note.—This article, published in the Baltimore American
, March 28, 1909, and written by Lieut. Fielder C. Slingluff
, who was a member of the First Maryland Cavalry, C. S. A., and is now a prominent lawyer, citizen, clubman and churchman of Baltimore, Md.
, was sent for publication by Captain Frederick M. Colston
, of the same place.
The letter, beside the following: ‘As an act of simple justice and for historical accuracy, I ask you to publish this, as an addenda to the Rev. Dr. Seibert
's account of the burning of Chambersburg
,’ contained a clipping from the Baltimore Sun
of April 26, 1909, as follows:
Sheridan, like Sherman, indulged his proclivities for pillage and destruction only after the last vestige of Confederate military organization had vanished from his front, and it was on a people incapable of armed resistance that vengeance was wreaked.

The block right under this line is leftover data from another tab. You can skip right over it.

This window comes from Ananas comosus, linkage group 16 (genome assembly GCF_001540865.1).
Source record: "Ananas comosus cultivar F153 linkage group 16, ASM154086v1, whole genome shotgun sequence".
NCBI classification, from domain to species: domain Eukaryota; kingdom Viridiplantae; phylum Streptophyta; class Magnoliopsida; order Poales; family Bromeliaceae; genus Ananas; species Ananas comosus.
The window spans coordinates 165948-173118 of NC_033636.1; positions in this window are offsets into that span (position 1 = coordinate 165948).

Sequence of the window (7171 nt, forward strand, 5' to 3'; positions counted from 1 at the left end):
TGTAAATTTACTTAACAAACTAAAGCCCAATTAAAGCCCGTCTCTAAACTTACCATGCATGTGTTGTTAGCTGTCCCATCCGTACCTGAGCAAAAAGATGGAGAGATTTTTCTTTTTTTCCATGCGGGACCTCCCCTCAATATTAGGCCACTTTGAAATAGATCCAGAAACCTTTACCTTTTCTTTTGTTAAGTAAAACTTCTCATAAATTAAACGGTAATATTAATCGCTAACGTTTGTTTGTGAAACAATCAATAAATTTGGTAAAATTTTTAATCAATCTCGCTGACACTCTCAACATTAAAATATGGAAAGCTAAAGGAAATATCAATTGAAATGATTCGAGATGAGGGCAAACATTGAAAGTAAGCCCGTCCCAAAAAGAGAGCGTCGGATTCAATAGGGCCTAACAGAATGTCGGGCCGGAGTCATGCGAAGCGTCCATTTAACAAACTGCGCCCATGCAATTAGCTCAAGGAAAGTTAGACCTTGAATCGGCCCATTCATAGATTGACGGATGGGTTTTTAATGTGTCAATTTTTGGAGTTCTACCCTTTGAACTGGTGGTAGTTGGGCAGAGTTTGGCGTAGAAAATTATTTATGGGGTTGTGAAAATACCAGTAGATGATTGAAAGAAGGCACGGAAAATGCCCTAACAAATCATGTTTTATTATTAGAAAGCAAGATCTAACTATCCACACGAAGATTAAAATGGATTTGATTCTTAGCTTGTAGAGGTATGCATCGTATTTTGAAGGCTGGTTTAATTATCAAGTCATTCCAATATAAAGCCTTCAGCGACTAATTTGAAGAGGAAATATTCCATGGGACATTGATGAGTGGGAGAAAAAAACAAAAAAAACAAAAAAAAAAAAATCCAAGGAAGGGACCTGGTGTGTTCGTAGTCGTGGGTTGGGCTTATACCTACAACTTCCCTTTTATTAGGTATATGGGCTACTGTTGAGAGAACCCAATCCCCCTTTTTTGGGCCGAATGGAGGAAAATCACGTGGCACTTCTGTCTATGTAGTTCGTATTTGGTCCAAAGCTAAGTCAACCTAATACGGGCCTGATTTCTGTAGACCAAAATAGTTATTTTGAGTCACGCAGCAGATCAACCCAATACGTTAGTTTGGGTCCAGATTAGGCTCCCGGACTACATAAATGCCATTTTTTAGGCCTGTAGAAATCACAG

Some idea of the pitiless and wanton devastation wrought in the valley may be gathered from the report of a committee appointed just after the close of the hostilities by the county court of Rockingham to estimate the havoc inflicted on the property of noncombatants under Sheridan's orders in that county alone:
Dwellings burned, 36; barns burned, 450; mills burned, 31; fences destroyed (miles), 100; bushels of wheat destroyed, 100,000; bushels of corn destroyed, 50,000; tons of hay destroyed, 6,233; cattle carried off, 1,750 head; horses and hogs carried off, 3,350 head; factories burned, 3; furnace burned, I. In addition, there was an immense amount of farming utensils of every description destroyed, many of them of great value, such as reapers and threshing machines, also household and kitchen furniture, and money, bonds, plate, etc., pillaged.
We are glad to print this article written 25 years ago, supplementary to Dr. Seibert's vivid description written 50 years ago. The two papers give us opposite aspects of the same events and have for this reason unusual historical value.